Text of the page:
the steam valve again--dry, but no force. Closed it, counted to 7 again,
opened, and WOW! Amazing steam! And it seemed as if it could go forever
after doing the milk.

Now to see if I'm remembering the sequence correctly...

--Heidi

Rabbi Heidi Waldmann
Temple Beth Israel
1 Bowman Street
Plattsburgh, NY 12901
tel/fax 518.563.3343




Cordo wrote:
> I don't think the steam explosion is bad. Leave the portafiler on to
> prevent getting hurt. I actually think it helps get loose stuff off the
> shower screen, too.
>
> If it's too much of an explosion, open the steam valve -- to truly refill
> the boiler, it helps to have the pump going while opening the steam valve
> until water comes out the steam wand anyway.
>
> C


     
Date: 12 Jan 2007 10:53:07
From: Cordo
Subject: Re: Steam then brew?
Glad to help, Rabbi. Once you see what that Gaggia can steam when you have
the heating element engaged at the right time (so it sounds like you ought
to count to 12 or 13?), things get easier.

Cordo (Ziegler student at the UJ)

"hfw" <nospam@nospam.com > wrote in message
news:50puceF1h83lgU1@mid.individual.net...
> Thanks! I did something right this morning. After it came to temperature,
> the first steam seemed wetter than usual, so I let it run until the light
> went off. I think I turned the pump on for a few seconds, turned the steam
> valve off, counted to seven (I was still half asleep and "7" was the only
> thing that came through the haze). Opened the steam valve again--dry, but
> no force. Closed it, counted to 7 again, opened, and WOW! Amazing steam!
> And it seemed as if it could go forever after doing the milk.
>
> Now to see if I'm remembering the sequence correctly...
>
> --Heidi
>
> Rabbi Heidi Waldmann
> Temple Beth Israel
> 1 Bowman Street
> Plattsburgh, NY 12901
> tel/fax 518.563.3343
>
>
>
>
> Cordo wrote:
>> I don't think the steam explosion is bad. Leave the portafiler on to
>> prevent getting hurt. I actually think it helps get loose stuff off the
>> shower screen, too.
>>
>> If it's too much of an explosion, open the steam valve -- to truly refill
>> the boiler, it helps to have the pump going while opening the steam valve
>> until water comes out the steam wand anyway.
>>
>> C




      
Date: 12 Jan 2007 19:12:23
From: Marshall
Subject: Re: Steam then brew?
On Fri, 12 Jan 2007 10:53:07 -0800, "Cordo"
<cordoveroRemoveThis@RemoveThisyahoo.com > wrote:

>Glad to help, Rabbi. Once you see what that Gaggia can steam when you have
>the heating element engaged at the right time (so it sounds like you ought
>to count to 12 or 13?), things get easier.
>
>Cordo (Ziegler student at the UJ)
>

Didn't I.B. Singer have a story about this? "The Rebbe, the Yeshiva
Bocher and the Latte."

shall


       
Date: 12 Jan 2007 11:32:37
From: Cordo
Subject: Re: Steam then brew?
The rabbi, the priest, and the minister all go into a coffee bar?

C

"shall" <mrfuss@ihatespamearthlink.net > wrote in message
news:g9nfq25ml3vrr7muudf9mkmlplnihilfu4@4ax.com...
> On Fri, 12 Jan 2007 10:53:07 -0800, "Cordo"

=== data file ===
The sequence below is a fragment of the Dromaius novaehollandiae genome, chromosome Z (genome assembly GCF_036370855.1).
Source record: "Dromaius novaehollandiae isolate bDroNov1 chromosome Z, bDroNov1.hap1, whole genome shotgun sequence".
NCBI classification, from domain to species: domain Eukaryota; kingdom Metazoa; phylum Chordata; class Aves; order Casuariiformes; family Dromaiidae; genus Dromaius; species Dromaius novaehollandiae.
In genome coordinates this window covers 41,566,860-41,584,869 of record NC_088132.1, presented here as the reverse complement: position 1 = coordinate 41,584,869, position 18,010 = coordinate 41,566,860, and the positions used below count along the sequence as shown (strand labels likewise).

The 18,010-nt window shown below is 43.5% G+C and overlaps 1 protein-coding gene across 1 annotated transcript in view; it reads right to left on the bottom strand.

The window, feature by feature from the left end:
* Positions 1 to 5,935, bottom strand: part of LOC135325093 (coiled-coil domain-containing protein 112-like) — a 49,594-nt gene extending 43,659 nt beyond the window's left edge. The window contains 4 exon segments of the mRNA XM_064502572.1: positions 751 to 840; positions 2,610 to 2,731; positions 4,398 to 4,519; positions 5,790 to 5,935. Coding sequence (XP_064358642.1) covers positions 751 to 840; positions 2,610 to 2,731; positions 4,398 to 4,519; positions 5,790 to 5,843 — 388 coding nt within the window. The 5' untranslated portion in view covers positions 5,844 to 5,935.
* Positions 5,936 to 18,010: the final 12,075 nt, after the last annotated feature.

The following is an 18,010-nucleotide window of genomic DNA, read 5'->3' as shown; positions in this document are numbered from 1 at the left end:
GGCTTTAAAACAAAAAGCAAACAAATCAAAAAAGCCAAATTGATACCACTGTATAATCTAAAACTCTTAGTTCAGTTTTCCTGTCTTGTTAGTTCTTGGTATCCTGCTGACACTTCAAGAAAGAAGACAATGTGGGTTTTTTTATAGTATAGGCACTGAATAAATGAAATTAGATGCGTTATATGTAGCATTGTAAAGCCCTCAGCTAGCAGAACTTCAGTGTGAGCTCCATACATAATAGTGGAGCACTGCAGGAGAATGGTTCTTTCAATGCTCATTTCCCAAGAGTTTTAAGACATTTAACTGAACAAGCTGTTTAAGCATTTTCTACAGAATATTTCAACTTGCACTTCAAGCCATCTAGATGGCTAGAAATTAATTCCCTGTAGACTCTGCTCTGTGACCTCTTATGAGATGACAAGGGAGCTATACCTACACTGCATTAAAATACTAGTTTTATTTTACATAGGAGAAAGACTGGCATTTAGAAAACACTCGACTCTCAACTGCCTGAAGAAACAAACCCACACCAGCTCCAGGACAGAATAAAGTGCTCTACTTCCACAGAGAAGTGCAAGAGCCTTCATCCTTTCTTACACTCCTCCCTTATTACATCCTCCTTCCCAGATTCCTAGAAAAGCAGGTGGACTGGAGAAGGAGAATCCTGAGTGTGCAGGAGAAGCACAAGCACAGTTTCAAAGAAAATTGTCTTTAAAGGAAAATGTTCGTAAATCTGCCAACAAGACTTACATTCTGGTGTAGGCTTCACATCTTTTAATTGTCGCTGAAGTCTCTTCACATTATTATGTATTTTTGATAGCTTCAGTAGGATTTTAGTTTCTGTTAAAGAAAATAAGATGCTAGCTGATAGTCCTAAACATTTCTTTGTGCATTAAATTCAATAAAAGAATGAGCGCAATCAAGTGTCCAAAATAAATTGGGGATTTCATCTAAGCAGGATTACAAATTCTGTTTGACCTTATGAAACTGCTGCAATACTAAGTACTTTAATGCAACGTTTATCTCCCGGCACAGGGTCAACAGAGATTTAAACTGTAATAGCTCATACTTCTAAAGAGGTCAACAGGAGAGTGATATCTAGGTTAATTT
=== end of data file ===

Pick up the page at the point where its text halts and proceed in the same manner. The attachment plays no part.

> <cordoveroRemoveThis@RemoveThisyahoo.com> wrote:
>
>>Glad to help, Rabbi. Once you see what that Gaggia can steam when you
>>have
>>the heating element engaged at the right time (so it sounds like you ought
>>to count to 12 or 13?), things get easier.
>>
>>Cordo (Ziegler student at the UJ)
>>
>
> Didn't I.B. Singer have a story about this? "The Rebbe, the Yeshiva
> Bocher and the Latte."
>
> shall




        
Date: 12 Jan 2007 15:22:56
From: Alice Faber
Subject: Re: Steam then brew?
In article <eo8nod$igt$1@news.Stanford.EDU >,
"Cordo" <cordoveroRemoveThis@RemoveThisyahoo.com > wrote:

> The rabbi, the priest, and the minister all go into a coffee bar?
>
> C
>
> "shall" <mrfuss@ihatespamearthlink.net> wrote in message
> news:g9nfq25ml3vrr7muudf9mkmlplnihilfu4@4ax.com...
> > On Fri, 12 Jan 2007 10:53:07 -0800, "Cordo"
> > <cordoveroRemoveThis@RemoveThisyahoo.com> wrote:
> >
> >>Glad to help, Rabbi. Once you see what that Gaggia can steam when you
> >>have
> >>the heating element engaged at the right time (so it sounds like you ought
> >>to count to 12 or 13?), things get easier.
> >>
> >>Cordo (Ziegler student at the UJ)
> >>
> >
> > Didn't I.B. Singer have a story about this? "The Rebbe, the Yeshiva
> > Bocher and the Latte."
> >
> > shall

I was thinking more in terms of the dybbuk in the portafilter.

--
"and the snark alert level has reached "fuschia""
---zig zigalo homes in on the meat of the matter


         
Date: 13 Jan 2007 22:01:23
From: hfw
Subject: Re: Steam then brew?
Nu. Have we got a minyan?

shavua tov



Alice Faber wrote:
> In article <eo8nod$igt$1@news.Stanford.EDU>,
> "Cordo" <cordoveroRemoveThis@RemoveThisyahoo.com> wrote:
>
>
>> The rabbi, the priest, and the minister all go into a coffee bar?
>>
>> C
>>
>> "shall" <mrfuss@ihatespamearthlink.net> wrote in message
>> news:g9nfq25ml3vrr7muudf9mkmlplnihilfu4@4ax.com...
>>
>>> On Fri, 12 Jan 2007 10:53:07 -0800, "Cordo"
>>> <cordoveroRemoveThis@RemoveThisyahoo.com> wrote:
>>>
>>>
>>>> Glad to help, Rabbi. Once you see what that Gaggia can steam when you
>>>> have
>>>> the heating element engaged at the right time (so it sounds like you ought
>>>> to count to 12 or 13?), things get easier.
>>>>
>>>> Cordo (Ziegler student at the UJ)
>>>>
>>>>
>>> Didn't I.B. Singer have a story about this? "The Rebbe, the Yeshiva
>>> Bocher and the Latte."
>>>
>>> shall
>>>
>
> I was thinking more in terms of the dybbuk in the portafilter.
>
>


 
Date: 09 Jan 2007 04:01:33